20 Warshall’s algorithm (10) Notice entry (3, 3) – Indicates a cycle from vertex 3 back to itself – Going via vertices 1 and/or 2 20 CS1022 W2 W2  FTTFF FFTFF TTTTF FFFFF TTTFF

21 Warshall’s algorithm (11) W 3 is computed similarly: – Since no arcs lead out of vertex 4, W 4 is the same as W 3 – For a similar reason, W 5 is the same as W 4 – So W 3 is reachability matrix 21 CS1022 W3 W3  TTTTF TTTTF TTTTF FFFFF TTTTF

22 Shortest paths (1) Given a digraph with weighted arcs Find a path between two vertices which has the lowest sum of weights of the arcs travelled along – Weights can be costs, petrol, etc. – We make it simple and think of distances – Hence the “shortest path”, but it could be “cheapest” – You might also want to maximise sum (e.g., taxi drivers) 22 CS1022

23 Shortest paths (2) Suppose the following weighted digraph – Not so many vertices and arcs – We could list all possible paths between any two vertices We then pick the one with lowest sum of weights of arcs – In real-life scenarios there are too many possibilities – We need more efficient ways to find shortest path 23 CS1022 B D C E F A

24 Shortest paths (3) Dijkstra’s algorithm Let’s see its “effect” with previous digraph Problem: – Find shortest path between A and other vertices – Shortest = “minimal total weight” between two vertices – Total weight is sum of individual weights of arcs in path 24 CS1022 Edsger W. Dijkstra

25 Weight matrix (1) A compact way to represent weighted digraphs Matrix w, whose entries w(u, v) are given by 25 CS1022

26 Weight matrix (2) Our digraph is represented as 26 CS1022 B D C E F A w w  ABCDEF A B C D E F ABCDEF A0 B0 C0 D0 E0 F0 ABCDEF A0  B  0  C  0  D  0  E  0 F  0 ABCDEF A02  3  B  0  C  0  D  0  E  0 F  0 ABCDEF A02  3  B  01  4  C  0  D  0  E  0 F  0 ABCDEF A02  3  B  01  4  C  0  5 D  02  E  01 F  0

27 Dijkstra’s algorithm (1) For each vertex v in digraph we assign a label d[v] – d[v] represents distance from A to v – Initially d[v] is the weight of arc (A, v) if it exists – Otherwise d[v]   We traverse vertices and improve d[v] as we go At each step of the algorithm a vertex u is marked – This is done when we are sure we found a best route to it For remaining unmarked vertices v, – Label d[v] is replaced by minimum of its current value and distance to v via last marked vertex u Algorithm terminates when – All vertices have received their final label and – All possible vertices have been marked 27 CS1022

28 Dijkstra’s algorithm (2) Step 0 – We start at A so we mark it and use first row of w for initial values of d[v] – Smallest value is d[B] = 2 28 CS1022 ABCDEF A02  3  B  01  4  C  0  5 D  02  E  01 F  0 Vertex to be marked Distance to vertexUnmarked vertices StepABCDEF 0A02  3  B, C, D, E, F

29 Dijkstra’s algorithm (3) Step 1 – Mark B since it is the closest unmarked vertex to A – Calculate distances to unmarked vertices via B If a shorter distance is found use this – In our case, A  B  C has weight 3 A  B  E has weight 6 Notice that previously d[C] and d[E] were  29 CS1022 B D C E F A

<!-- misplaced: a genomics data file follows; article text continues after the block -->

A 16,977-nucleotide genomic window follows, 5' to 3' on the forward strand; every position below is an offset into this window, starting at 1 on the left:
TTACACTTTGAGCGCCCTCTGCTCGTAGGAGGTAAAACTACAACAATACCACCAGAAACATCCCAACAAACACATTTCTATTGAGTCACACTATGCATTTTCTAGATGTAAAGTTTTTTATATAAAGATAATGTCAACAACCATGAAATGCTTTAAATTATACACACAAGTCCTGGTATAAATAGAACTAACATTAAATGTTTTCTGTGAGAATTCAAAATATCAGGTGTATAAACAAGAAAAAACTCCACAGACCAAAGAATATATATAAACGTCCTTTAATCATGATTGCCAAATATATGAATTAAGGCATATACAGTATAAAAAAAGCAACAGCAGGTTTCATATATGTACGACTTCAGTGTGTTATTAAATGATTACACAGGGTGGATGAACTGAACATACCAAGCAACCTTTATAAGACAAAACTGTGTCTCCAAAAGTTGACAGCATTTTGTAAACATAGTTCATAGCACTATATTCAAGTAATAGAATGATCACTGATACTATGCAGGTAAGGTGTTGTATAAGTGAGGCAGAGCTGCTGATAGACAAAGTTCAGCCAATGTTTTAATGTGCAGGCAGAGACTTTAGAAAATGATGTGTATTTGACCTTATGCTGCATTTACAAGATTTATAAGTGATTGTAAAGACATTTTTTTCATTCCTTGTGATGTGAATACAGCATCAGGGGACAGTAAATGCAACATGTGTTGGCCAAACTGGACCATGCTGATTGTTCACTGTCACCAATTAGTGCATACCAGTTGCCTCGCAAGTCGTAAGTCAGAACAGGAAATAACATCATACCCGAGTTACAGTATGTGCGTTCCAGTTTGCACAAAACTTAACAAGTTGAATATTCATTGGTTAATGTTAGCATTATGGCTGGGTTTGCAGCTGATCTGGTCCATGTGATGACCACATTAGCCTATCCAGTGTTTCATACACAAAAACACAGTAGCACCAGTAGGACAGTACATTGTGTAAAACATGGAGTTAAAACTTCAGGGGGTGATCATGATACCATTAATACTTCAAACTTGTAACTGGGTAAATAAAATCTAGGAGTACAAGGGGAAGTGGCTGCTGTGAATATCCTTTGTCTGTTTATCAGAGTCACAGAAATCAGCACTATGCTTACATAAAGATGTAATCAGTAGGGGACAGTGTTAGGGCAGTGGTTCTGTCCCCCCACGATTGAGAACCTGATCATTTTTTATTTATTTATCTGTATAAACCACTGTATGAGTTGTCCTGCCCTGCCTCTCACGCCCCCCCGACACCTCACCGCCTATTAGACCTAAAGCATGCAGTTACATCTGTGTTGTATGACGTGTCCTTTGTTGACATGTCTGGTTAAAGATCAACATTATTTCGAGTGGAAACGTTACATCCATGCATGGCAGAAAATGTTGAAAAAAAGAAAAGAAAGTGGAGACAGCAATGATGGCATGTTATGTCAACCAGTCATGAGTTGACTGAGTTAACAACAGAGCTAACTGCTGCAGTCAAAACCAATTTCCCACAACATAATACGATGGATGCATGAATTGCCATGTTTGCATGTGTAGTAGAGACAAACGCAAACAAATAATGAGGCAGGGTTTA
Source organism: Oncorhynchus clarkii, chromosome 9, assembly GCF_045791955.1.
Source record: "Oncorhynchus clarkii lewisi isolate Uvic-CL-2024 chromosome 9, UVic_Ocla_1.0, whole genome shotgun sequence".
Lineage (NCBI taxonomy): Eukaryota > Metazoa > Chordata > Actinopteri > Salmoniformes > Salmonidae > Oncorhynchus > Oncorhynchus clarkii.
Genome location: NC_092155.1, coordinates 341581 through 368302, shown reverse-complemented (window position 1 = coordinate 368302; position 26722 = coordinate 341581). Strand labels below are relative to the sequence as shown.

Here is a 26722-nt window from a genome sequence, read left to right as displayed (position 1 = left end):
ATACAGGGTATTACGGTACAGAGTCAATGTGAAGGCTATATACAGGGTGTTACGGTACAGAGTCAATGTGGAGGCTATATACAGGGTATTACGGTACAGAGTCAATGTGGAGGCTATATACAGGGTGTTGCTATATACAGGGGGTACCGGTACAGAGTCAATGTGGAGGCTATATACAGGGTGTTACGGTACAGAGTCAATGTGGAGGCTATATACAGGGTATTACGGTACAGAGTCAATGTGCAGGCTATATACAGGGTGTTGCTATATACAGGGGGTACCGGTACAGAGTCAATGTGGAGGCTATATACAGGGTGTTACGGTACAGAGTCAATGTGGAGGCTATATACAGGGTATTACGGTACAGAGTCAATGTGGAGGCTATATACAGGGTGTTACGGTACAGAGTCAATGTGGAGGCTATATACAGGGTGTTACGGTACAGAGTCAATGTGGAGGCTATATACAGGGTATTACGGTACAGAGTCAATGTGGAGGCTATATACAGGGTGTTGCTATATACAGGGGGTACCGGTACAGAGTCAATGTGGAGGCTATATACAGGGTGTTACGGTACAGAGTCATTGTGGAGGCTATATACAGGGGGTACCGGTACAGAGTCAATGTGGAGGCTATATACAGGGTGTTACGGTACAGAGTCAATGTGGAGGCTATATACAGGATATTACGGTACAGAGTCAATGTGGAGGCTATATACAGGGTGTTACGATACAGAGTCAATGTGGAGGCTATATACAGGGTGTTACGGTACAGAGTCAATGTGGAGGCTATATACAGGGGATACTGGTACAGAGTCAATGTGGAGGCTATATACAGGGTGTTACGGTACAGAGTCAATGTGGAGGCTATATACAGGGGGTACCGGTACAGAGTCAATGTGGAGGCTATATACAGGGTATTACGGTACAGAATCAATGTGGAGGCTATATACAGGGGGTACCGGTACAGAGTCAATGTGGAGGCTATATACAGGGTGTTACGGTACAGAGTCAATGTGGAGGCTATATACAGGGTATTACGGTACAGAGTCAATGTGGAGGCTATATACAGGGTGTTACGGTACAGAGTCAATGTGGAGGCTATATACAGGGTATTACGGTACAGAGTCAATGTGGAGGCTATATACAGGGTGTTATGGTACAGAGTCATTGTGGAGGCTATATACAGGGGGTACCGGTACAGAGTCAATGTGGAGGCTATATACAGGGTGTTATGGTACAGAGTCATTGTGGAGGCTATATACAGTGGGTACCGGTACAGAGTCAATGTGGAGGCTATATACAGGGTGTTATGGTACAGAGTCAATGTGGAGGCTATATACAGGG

30 Dijkstra’s algorithm (4) Step 1 (Cont’d) – 2 nd row: smallest value of d[v] for unmarked vertices occurs for C and D 30 CS1022 ABCDEF A02  3  B  01  4  C  0  5 D  02  E  01 F  0 Vertex to be marked Distance to vertexUnmarked vertices StepABCDEF 0A02  3  B, C, D, E, F 1B02336  C, D, E, F

31 Dijkstra’s algorithm (5) Step 2 – Of remaining unmarked vertices D and C are closest to A – Choose one of them (say, D) – Path A  D  E has weight 5, so current value of d[E] can be updated to 5 31 CS1022 B D C E F A

32 Dijkstra’s algorithm (6) Step 2 (Cont’d) – Next row generated, in which smallest value of d[v] for unmarked vertices occurs for vertex C 32 CS1022 ABCDEF A02  3  B  01  4  C  0  5 D  02  E  01 F  0 Vertex to be marked Distance to vertexUnmarked vertices StepABCDEF 0A02  3  B, C, D, E, F 1B02336  C, D, E, F 2D02335  C, E, F

33 Dijkstra’s algorithm (7) Step 3 – We mark vertex C and recompute distances – Vertex F can be accessed for the first time via path A  B  C  E – So d[F] = 8, and two unmarked vertices remain 33 CS1022 Vertex to be marked Distance to vertex Unmarked verticesStep ABCDEF 0A02  3  B, C, D, E, F 1B02336  C, D, E, F 2D02335  C, E, F 3C023358E, F

34 Dijkstra’s algorithm (8) Step 4 and 5 – We mark vertex E next, which reduces the distance to F from 8 to 6 – Finally, mark F 34 CS1022 Vertex to be marked Distance to vertex Unmarked verticesStep ABCDEF 0A02  3  B, C, D, E, F 1B02336  C, D, E, F 2D02335  C, E, F 3C023358E, F 4E023356F 5F023356

35 Dijkstra’s algorithm (9) Input: G = (V, E) and A  V – Finds shortest path from A to all v  V – For any u and v, w(u, v) is the weight of the arc uv – PATHTO(v) stores the current shortest path from A to v 35 CS1022

36 Dijkstra’s algorithm (10) 36 CS1022 for each v  V do begin d[v] := w(A, v); PATHTO(v) := A; end Mark vertex A; while unmarked vertices remain do begin u := unmarked vertex whose distance from A is minimal; Mark vertex u; for each unmarked vertex v with uv  E do begin d’ := d[u] + w(u, v); if d’ < d[v] then begin d[v] := d’; PATHTO(v) :=  PATHTO(u), v  ; end

37 Further reading R. Haggarty. “Discrete Mathematics for Computing”. Pearson Education Ltd (Chapter 8) Wikipedia’s entry on directed graphs Wikibooks entry on graph theory 37 CS1022